By Anya Hanson Wendt My daughter Ashlyn, age nine, is clear that she is responsible for her life – her happiness, her accomplishments AND her choices. She is also clear that all choices have consequences, and, as she makes choices for her life day-to-day, she is also choosing the consequences. In our family, consequences are not necessarily negative – they are just the natural course of things; cause-effect. For example, if she studies hard for a test and is responsible for understanding what will be on it, the consequence is a grade of A - which pleasantly enough, has other consequences, such as money from her father.

Not everyone knows what it is to be a parent, but we all know what it is to be a child.

There is a place within each of us that only we can reach.  A place where our “inner self” first began to develop, our consciousness began to evolve and our identity was formed by the world around us.

Some people like to call this place our “Inner Child;” the part of our childhood that, although often dormant, remains very much intact within us.  In this place the most primitive part of our being lies;  The memories of our experience as a child, and the residual messages and feelings that were left behind.

My good friend, Tim Ferris, wrote a little book you may have heard of, "The Four Hour Work Week" (it's sold like 10 trillion copies). Missy and I read it at the same time in early 2008. Among the many big ideas in that book, Tim poses the following question (and I paraphrase); "If you have a job you can perform remotely, why not go live in another country for a while, have a serious, life-changing adventure, and come back smarter, wealthier and substantially more cool?" Reading Tim's book just happened to coincide with another discovery, namely, that our youngest daughter, Jade, was dyslexic, which is why school was so difficult for her. She needed a change. And we needed to do whatever was necessary to help her increase her self-esteem. These factors, coupled with our already passionate love of travel, could only mean one thing...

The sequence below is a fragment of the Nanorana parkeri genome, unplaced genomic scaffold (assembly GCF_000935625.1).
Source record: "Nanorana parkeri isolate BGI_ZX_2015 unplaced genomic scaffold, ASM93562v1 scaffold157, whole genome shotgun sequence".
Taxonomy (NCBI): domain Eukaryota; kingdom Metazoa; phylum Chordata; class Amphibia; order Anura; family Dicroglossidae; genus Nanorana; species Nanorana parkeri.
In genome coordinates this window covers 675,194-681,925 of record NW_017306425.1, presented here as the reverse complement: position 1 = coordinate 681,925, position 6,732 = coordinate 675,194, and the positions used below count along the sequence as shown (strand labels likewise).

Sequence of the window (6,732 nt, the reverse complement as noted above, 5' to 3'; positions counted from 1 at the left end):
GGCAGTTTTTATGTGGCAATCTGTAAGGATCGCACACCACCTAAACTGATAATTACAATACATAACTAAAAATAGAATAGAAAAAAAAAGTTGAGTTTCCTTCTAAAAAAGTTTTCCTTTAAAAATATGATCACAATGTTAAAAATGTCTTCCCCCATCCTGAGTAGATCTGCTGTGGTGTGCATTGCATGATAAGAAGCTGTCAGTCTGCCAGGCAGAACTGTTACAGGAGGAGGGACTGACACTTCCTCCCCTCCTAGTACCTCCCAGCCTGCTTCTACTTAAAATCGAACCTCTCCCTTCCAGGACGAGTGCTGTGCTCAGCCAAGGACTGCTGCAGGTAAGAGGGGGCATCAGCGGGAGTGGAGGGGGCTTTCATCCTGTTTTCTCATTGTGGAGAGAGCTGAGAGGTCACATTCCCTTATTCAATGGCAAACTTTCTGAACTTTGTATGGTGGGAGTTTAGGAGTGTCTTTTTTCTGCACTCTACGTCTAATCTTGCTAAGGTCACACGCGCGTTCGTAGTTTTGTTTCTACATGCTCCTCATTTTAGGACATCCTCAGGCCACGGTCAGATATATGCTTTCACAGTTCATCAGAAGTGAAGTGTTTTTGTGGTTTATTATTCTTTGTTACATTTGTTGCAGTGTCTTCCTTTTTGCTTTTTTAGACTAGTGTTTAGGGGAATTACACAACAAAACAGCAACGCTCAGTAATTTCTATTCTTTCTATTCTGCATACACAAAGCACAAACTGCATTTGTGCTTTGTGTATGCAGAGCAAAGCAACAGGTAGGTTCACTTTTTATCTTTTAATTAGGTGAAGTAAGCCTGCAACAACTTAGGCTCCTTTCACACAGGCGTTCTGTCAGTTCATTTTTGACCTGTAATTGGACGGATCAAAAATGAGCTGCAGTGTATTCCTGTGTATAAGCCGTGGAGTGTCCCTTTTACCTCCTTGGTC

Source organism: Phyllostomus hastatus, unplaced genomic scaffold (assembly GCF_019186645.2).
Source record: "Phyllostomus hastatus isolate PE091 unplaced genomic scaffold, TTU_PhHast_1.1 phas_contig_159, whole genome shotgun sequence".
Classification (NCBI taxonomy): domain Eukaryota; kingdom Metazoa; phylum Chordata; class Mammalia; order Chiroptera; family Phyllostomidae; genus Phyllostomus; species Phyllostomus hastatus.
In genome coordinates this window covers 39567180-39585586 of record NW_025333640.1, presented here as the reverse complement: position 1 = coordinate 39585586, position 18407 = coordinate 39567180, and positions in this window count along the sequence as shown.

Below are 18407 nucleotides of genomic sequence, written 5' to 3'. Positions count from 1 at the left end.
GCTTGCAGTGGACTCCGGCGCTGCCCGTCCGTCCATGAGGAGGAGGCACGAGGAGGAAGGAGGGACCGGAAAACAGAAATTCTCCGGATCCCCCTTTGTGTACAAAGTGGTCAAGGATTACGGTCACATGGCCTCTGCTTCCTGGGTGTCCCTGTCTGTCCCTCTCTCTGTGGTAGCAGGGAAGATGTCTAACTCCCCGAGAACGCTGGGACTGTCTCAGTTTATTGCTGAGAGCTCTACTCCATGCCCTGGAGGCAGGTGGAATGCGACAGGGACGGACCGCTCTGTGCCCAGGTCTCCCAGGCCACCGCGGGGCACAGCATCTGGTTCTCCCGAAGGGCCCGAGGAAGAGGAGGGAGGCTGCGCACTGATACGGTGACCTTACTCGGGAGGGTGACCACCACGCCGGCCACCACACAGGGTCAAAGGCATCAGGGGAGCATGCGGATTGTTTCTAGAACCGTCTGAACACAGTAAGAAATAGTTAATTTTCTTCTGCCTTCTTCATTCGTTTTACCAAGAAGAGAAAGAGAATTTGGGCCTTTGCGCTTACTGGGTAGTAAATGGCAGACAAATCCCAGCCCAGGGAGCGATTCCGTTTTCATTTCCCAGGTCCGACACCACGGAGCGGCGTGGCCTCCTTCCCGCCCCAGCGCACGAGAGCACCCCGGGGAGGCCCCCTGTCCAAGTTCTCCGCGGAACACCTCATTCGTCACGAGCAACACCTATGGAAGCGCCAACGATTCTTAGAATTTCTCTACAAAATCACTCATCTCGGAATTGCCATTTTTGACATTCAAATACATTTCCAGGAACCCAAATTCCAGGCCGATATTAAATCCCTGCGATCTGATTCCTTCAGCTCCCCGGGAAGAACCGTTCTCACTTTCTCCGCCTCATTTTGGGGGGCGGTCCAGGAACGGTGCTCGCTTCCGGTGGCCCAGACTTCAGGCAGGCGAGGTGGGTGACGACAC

• Lead by example.
  • Whatever beliefs you desire to instill in your children, to be effective your actions need to support the words you say to them.  Working towards becoming the best person you can be and setting great examples for your children can help you become the parent that you desire to be.  Your children will learn from your positive examples and will develop into happy, courageous, loving, and healthy people who contribute to bettering our society.  Can you really think of a greater reason to focus on your own personal development than for setting wonderful examples for future generations?

This category focuses on a part of life that is simultaneously crazy, demanding, painful and fun. Raising a child can be one of the richest, deepest experiences life has to offer. It's an intellectual, emotional and spiritual journey, and truly one of the...

During the Lifebook Program you’ll examine your deepest beliefs about what defines a good parent. You’ll consider the key values of your home and create a clearer vision for parenting your children. You’ll understand what an incredibly important example you set by the way you...